If that proves impossible, the Bill should be split into two separate Bills: a straightforward, unexceptional establishment of the Climate Change Commission and its framework, with a more controversial Bill for the Green-Labour manifesto promises.

Don’t squander this opportunity

Barry gives solid support for the overall aims of the Bill, offering forward-looking and optimistic advice not to “squander this opportunity”.

However, I fear our ship of state is in the hands of a dim-witted commander. Is it possible for him to compromise on some strongly-held partisan views of climate change? Can he comprehend perhaps some of the science at least? Is he in thrall to the alarmist United Nations? Does he love the farmers? Does he love the city-dwellers? Do let me know your views on this outrageous BHAG.

Your writer was unable to confirm a suspicion that BHAG evolved from a coarse “big hairy-ar**d goal” but thinks it’s feasible.

Views: 131

6 Thoughts on “Brill’s dissection of ZCB finds good meat and rotten

  1. Gwan on 25/08/2019 at 10:21 pm said:

    I am fleshing out my submissions to the Zero Carbon bill early in September in Hamilton .
    My main argument is live stock methane and how the government proposes to tax milk and meat at the processing plants.
    The basis of my evidence is that worldwide methane levels plateaued between 1999 and 2008 and they have since increased by 10 billionths per year ,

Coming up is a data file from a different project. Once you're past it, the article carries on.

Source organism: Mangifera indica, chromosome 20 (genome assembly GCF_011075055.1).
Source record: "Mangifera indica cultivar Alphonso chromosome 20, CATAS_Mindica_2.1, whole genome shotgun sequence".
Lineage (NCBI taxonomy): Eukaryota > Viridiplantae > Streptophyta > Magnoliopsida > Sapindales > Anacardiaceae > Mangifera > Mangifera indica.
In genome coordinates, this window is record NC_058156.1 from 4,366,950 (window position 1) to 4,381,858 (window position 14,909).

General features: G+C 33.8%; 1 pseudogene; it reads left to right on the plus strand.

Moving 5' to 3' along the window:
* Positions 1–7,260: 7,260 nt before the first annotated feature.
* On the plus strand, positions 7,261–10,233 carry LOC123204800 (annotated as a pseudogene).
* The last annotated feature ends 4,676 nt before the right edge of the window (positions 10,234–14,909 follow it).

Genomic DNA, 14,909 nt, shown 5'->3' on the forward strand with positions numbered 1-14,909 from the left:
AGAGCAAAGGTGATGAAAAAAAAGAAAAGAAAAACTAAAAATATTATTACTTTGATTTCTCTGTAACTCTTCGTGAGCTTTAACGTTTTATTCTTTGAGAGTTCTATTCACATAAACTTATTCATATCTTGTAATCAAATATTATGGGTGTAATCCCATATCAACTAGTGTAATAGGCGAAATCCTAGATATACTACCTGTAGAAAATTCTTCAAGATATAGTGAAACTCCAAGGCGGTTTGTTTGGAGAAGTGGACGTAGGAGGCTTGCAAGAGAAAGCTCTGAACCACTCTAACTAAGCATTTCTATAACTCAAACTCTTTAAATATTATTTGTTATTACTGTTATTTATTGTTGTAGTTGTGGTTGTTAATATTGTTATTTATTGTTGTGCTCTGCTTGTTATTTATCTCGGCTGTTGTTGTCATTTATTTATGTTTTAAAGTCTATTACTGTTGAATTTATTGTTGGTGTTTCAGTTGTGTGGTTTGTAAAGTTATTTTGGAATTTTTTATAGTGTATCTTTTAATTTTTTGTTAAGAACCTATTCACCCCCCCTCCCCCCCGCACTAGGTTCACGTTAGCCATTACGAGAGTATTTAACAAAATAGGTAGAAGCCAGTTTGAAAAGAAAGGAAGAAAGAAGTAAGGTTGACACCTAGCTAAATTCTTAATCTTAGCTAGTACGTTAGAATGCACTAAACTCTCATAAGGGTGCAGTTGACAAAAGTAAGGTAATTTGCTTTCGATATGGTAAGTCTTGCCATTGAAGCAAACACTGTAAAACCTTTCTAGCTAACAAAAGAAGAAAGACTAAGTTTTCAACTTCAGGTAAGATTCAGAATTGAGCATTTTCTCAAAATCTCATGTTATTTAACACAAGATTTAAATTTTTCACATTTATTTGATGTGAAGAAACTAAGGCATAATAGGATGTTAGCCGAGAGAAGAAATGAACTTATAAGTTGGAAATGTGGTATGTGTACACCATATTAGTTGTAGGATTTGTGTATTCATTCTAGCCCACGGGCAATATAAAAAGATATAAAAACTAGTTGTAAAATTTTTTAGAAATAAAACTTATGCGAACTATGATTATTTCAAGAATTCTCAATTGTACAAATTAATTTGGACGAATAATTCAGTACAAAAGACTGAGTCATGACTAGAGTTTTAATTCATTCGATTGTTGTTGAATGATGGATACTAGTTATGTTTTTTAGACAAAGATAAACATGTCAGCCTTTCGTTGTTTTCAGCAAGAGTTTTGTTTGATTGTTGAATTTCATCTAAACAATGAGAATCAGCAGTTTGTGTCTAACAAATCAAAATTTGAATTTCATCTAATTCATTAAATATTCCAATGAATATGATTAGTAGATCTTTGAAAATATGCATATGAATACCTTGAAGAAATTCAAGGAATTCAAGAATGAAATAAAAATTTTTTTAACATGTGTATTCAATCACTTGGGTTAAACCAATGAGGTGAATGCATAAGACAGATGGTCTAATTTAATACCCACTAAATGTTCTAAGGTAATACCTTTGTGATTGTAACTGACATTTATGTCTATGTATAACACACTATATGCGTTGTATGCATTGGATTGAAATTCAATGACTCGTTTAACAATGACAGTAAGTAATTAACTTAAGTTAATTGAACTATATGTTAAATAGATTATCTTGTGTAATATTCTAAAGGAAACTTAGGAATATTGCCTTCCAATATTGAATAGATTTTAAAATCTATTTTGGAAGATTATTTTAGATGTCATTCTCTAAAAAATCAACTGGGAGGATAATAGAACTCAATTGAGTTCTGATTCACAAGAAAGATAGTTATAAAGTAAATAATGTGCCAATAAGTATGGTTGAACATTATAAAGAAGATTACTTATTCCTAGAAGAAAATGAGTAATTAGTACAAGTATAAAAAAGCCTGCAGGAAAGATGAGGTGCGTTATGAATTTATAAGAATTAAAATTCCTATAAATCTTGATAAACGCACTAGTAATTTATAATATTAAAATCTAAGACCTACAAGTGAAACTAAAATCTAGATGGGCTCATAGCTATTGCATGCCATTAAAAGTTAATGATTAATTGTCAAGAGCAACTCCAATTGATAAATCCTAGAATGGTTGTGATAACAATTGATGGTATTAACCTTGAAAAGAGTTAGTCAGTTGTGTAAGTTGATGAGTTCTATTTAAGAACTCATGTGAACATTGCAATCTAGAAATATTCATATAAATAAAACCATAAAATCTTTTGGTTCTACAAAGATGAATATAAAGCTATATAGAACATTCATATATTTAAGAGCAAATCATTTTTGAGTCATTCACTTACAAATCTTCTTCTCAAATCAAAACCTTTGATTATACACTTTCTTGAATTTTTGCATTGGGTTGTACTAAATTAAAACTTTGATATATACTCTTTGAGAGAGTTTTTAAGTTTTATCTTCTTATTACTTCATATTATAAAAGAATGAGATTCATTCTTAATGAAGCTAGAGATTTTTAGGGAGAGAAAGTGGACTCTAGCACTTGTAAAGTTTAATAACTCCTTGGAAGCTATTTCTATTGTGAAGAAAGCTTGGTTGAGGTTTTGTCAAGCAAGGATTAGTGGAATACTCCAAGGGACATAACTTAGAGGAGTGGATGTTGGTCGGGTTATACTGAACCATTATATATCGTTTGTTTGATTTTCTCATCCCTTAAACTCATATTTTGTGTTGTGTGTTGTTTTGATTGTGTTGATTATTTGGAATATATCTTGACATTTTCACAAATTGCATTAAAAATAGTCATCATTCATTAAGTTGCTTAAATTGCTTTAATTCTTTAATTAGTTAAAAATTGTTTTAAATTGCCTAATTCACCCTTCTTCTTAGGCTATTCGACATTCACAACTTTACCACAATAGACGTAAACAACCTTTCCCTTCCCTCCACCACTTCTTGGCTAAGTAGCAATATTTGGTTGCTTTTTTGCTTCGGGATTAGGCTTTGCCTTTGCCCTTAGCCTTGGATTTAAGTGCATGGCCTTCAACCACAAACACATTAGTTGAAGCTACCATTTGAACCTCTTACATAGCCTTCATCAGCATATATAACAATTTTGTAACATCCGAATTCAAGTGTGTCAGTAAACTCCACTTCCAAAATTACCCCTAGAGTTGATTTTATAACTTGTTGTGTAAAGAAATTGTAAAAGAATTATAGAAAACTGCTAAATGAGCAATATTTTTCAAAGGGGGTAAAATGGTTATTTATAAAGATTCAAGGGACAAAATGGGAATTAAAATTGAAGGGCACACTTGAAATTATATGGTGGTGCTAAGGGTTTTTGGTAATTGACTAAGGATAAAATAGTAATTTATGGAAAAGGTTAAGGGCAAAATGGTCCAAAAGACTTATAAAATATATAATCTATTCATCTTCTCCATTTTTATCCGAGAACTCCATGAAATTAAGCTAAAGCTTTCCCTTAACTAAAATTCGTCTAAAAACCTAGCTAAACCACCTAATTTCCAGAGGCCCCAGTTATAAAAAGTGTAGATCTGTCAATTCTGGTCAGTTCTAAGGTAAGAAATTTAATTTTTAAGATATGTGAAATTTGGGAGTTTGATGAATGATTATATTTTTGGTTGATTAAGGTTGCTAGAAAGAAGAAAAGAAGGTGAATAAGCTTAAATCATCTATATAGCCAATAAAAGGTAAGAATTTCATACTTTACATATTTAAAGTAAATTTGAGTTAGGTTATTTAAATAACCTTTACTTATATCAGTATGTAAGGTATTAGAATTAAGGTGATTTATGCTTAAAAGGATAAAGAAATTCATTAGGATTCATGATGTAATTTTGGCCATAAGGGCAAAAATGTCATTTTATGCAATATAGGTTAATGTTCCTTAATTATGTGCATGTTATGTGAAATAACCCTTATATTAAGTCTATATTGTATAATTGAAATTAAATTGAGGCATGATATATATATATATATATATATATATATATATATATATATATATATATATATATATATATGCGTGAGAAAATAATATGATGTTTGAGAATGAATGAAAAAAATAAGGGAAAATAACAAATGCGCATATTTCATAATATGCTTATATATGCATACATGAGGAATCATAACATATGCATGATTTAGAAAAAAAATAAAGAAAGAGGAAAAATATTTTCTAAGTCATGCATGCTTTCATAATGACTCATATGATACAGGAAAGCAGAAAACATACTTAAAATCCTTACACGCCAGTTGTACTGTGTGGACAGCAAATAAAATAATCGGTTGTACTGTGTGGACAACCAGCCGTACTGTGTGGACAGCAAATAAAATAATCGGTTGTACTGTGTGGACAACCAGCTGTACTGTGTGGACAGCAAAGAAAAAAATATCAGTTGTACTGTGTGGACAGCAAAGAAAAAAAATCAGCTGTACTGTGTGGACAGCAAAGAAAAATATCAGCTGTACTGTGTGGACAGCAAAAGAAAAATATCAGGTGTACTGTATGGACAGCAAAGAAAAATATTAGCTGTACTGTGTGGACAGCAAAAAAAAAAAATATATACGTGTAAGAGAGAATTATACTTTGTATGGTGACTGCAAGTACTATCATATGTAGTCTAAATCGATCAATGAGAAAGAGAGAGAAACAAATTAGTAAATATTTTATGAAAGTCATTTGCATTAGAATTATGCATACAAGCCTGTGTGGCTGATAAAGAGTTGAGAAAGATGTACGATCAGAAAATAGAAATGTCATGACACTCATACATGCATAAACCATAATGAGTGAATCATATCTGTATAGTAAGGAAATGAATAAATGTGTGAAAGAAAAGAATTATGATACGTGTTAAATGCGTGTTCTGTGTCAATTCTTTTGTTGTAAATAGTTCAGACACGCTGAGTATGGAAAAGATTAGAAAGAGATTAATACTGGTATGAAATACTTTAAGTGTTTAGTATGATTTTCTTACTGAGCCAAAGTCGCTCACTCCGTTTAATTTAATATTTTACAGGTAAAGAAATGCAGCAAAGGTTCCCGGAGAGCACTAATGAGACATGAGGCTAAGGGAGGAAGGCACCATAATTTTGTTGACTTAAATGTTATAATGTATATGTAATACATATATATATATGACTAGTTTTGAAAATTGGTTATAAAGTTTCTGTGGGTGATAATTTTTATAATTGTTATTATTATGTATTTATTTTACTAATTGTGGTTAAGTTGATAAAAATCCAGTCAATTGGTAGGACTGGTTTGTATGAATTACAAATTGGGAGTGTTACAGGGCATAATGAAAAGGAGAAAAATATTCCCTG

Each billionth is about 2.78 million tonnes so that means that methane levels have increased 27 to 28 million tonnes per year since 2009 .
    The total emissions of methane from all sources is estimated to be around 600 million tonnes per year.
    That means that about 572 million tonnes of methane is oxidized in the atmosphere every year.
    Now the interesting facts that I have discovered is that between 1999 and 2008 coal production around the world was in decline but from 2008 many new mines were commissioned and coal production has been ramped up globally .
    The figures for methane emissions from energy are about 110 million tonnes and most of that is fugitive emissions released during coal mining and also oil and gas extraction and pipelines and pumping stations .
    If the UN was serious about methane emissions they should be ensuing that these fugitive methane are captured and used in all countries where coal mining and oil and gas extraction is carried out.
    With a 30% capture methane sources and sinks would equalize .
    There would then be no need to demonize livestock and suddenly New Zealand’s GHG profile would halve .
    As I have written before methane emissions from livestock are cyclic and no extra atoms of carbon are released to the atmosphere over any time frame .
    Live stock methane emissions are the ONLY emissions that are not extracted from the earths mantle and as they are cyclic and methane’s half life in the atmosphere is between 8 and 12 years over a 50 year span farmers would be taxed 4 to 6 times on the same tonne of methane emitted .